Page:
The draft shape of the National Curriculum's ''civics and citizenship'' subject does not go far enough in promoting intercultural understanding. I reject the concern by Libertarian Chris Berg that it is "blatantly ideological", reflecting left wing politics. In fact it is in parts too conservative and needs to be stronger on intercultural understanding.
Chris Berg is not to be pigeon-holed as an extreme right wing conservative. As he pointed out on Twitter last night he has come out in defence of gay marriage. He is just wrong in almost all of his critique of the direction civics and citizenship education is taking.
I am not a typical left wing hippie. I was raised as an ultra-conservative Hasidic Jew in Brooklyn New York and ordained as a Rabbi. For the past 10 years I have been involved with issues of citizenship and intercultural understanding as the leader of an inclusive multi-faith based diversity education non-profit organisation. I grew up with a lot of respect for my own tradition but with little contact outside it. Interaction with Arabic, Christian, Aboriginal, Muslim and other Australians has enriched my life beyond what I have ever imagined. Still, I can see sense in some conservative arguments and have no flowers in my hair.
I think it is worth thinking about Berg's suggestion that the curriculum document does not require an appreciation of our "own traditions", only that we "tolerate the traditions of others". Of course there is already a lot of information about "our" traditions in the History curriculum, but I would like to see it mentioned more explicitly here too. A Lowy Institute poll that found that only 39% of 18 to 29 year olds say democracy is preferable to any other kind of government, demonstrating that we have a problem there.
The curriculum needs to teach students to both cherish what is special about Australia without fostering chauvinism. We must celebrate the sacrifice, courage and loyalty shown by Australians on the Kokoda trail while also acknowledging that the core values there are essentially universal. Students need to learn to find what is common between cultures as well as recognise the differences and nuances unique to particular groups.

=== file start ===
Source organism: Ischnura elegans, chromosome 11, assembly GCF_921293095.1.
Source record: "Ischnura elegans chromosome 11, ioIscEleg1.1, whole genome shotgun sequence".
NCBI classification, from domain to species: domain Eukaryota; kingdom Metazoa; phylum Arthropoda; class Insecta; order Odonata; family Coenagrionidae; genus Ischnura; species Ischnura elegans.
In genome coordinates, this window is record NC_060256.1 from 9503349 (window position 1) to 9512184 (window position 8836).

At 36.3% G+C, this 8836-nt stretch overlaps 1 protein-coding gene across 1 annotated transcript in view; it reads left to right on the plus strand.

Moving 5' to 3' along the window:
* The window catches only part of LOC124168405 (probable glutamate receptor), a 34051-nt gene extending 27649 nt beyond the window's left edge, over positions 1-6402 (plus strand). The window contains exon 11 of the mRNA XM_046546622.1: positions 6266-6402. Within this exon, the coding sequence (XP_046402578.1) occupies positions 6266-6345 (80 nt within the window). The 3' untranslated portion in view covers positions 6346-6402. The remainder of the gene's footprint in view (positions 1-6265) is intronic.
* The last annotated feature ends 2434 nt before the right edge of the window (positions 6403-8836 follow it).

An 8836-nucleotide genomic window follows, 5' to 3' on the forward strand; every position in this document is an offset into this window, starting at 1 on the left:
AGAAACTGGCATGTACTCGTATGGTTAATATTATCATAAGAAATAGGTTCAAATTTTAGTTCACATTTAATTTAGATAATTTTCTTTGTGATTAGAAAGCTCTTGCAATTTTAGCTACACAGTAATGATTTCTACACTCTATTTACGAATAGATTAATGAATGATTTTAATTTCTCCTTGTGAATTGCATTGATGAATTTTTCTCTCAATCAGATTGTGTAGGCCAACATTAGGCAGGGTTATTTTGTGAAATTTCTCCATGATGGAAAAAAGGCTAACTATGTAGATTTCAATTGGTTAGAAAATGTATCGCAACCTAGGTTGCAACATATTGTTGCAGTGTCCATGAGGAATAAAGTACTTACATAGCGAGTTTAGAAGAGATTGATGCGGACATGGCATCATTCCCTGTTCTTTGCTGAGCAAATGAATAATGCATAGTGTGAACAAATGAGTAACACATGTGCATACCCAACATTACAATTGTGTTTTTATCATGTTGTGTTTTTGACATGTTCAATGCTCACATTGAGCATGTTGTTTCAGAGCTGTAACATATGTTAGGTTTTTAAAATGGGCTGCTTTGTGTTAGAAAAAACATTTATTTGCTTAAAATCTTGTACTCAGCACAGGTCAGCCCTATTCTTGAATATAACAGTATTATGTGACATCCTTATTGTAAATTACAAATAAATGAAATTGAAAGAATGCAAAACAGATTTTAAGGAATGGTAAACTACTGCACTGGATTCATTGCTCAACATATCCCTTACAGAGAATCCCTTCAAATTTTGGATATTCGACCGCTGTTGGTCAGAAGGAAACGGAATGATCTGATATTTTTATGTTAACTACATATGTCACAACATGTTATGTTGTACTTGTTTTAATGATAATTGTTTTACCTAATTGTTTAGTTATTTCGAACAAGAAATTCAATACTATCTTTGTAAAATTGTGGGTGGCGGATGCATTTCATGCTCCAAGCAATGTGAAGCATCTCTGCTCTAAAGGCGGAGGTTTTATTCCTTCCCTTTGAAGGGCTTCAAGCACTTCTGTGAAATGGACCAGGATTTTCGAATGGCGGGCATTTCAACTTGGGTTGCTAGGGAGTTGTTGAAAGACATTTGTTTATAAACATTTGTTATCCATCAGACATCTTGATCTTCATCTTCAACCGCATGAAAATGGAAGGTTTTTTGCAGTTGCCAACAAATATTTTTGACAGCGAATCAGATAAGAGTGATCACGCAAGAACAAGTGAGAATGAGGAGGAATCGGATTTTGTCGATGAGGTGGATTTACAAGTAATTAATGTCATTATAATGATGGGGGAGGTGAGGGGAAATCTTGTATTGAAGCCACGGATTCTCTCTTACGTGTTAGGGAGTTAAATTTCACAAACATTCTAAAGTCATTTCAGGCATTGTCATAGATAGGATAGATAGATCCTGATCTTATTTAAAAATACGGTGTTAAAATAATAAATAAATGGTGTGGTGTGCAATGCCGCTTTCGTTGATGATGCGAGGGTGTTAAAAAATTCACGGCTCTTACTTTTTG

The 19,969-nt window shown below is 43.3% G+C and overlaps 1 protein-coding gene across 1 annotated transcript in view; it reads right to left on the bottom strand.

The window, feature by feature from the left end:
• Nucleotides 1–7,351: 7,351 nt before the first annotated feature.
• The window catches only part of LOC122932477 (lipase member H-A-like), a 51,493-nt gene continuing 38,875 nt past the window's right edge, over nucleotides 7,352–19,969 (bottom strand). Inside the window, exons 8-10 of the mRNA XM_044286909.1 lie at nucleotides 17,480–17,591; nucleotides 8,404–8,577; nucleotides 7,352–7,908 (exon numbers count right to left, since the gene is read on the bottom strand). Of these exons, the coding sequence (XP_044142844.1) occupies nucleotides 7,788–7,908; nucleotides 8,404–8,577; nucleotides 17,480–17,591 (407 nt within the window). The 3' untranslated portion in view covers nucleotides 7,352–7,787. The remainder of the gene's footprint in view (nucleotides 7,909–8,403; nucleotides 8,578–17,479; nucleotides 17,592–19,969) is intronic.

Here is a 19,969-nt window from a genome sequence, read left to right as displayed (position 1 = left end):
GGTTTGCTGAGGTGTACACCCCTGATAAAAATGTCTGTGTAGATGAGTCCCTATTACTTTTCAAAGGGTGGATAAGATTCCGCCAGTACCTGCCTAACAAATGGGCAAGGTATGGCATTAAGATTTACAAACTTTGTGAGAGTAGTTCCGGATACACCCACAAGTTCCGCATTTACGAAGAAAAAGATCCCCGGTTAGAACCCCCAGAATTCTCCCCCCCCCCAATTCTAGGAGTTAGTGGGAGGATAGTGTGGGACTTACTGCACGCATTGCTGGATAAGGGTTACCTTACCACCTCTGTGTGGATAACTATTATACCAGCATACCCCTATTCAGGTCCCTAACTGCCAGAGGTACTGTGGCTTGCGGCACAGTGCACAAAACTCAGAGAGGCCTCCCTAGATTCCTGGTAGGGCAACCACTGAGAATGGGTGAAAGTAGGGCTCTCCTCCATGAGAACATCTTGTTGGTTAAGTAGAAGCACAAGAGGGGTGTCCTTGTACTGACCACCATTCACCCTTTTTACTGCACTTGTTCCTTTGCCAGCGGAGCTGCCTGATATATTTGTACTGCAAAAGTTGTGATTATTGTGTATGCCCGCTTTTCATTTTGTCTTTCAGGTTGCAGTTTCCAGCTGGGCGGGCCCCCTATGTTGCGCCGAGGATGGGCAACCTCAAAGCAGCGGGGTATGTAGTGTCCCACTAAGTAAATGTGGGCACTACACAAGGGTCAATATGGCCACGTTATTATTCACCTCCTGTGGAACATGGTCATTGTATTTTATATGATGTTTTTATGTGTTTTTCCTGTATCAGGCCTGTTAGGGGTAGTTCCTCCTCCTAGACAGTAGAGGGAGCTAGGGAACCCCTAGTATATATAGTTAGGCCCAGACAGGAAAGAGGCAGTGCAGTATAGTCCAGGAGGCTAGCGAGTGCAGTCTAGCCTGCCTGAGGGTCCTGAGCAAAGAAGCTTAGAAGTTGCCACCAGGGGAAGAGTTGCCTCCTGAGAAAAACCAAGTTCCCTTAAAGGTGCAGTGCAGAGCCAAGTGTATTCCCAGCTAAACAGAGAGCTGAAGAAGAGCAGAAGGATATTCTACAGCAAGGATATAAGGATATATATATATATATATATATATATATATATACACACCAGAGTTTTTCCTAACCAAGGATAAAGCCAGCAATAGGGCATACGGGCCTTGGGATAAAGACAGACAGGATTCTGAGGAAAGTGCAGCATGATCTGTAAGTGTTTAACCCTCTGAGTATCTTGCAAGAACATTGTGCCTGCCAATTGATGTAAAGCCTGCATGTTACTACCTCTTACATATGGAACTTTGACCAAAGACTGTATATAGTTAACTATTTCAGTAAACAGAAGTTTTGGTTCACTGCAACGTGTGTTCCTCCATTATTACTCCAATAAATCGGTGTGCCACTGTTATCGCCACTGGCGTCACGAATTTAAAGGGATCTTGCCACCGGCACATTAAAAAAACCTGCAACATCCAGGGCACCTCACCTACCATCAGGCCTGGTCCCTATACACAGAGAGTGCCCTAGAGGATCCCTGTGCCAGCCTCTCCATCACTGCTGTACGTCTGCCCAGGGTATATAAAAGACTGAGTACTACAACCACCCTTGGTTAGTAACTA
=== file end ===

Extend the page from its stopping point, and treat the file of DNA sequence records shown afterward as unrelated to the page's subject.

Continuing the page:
In our work with over 60,000 Australian students, I have often noticed that "Anglo" students equate culture with migrants and have trouble recognising their own interesting and beautiful Australian culture. Some Australian born students of migrant backgrounds do not recognise their own Australian culture or identity.
This is not the result of too much "intercultural understanding". In fact, it reflects a deficiency in self-awareness which is a critical component in intercultural competence. Regardless of ethnicity, we Australians need to ensure our Australian culture is not an invisible boring norm for others to try to fit into but one wonderful way of being in the world, to be highly valued alongside the ways of many other nations and cultures.
The draft civics and citizenship shape paper seeks to address this. Contrary to Berg's assertion the paper explains that intercultural understanding involves "opportunities to engage with their own cultures, (emphasis added) values and beliefs and those of others in local, national, regional and global contexts.and to consider how factors such as group membership, traditions, customs and religious and cultural practices impact on the function and form of daily life."
The civics and citizenship document doesn't go too far in its emphasis on intercultural understanding; in fact it needs to go further. It rightly emphasises civic involvement, surely every conservative who wants a smaller government would like to see people involved in their local charities to look after the needy. It mentions civic institution visits yet it fails to make a clear connection to the action needed to develop intercultural understanding, cross cultural intergroup contact. This means getting out to the Chinese, Islamic or Jewish museum, a place of worship or forming a relationship with a school whose demographics are different to the dominant groups found in many schools.
In addition to inter-group contact students need to develop skills such as self-reflection, critical thinking/media literacy, recognition of commonality and differences within and between groups, responding to apparent cross cultural conflict or divisive arguments as explained by researches including Murdoch University's Anne Pedersen and Deakin's Yin Paradies.
The dominant agenda of this curriculum is the preservation and strengthening of our democratic institutions which is front and centre. The words racism, bigotry or prejudice do not darken the pages of this allegedly radically left wing document, the word democracy appears 40 times. Our cherished democratic institutions are not under threat from being more inclusive, just as Berg argues that the moral fabric of our society is likely to be strengthened by being more inclusive when it comes to marriage. There is a valid concern about culture in the curriculum, it is to ensure that the skills and content required for us all to get along be taught well and included in the curriculum as a matter of highest priority.
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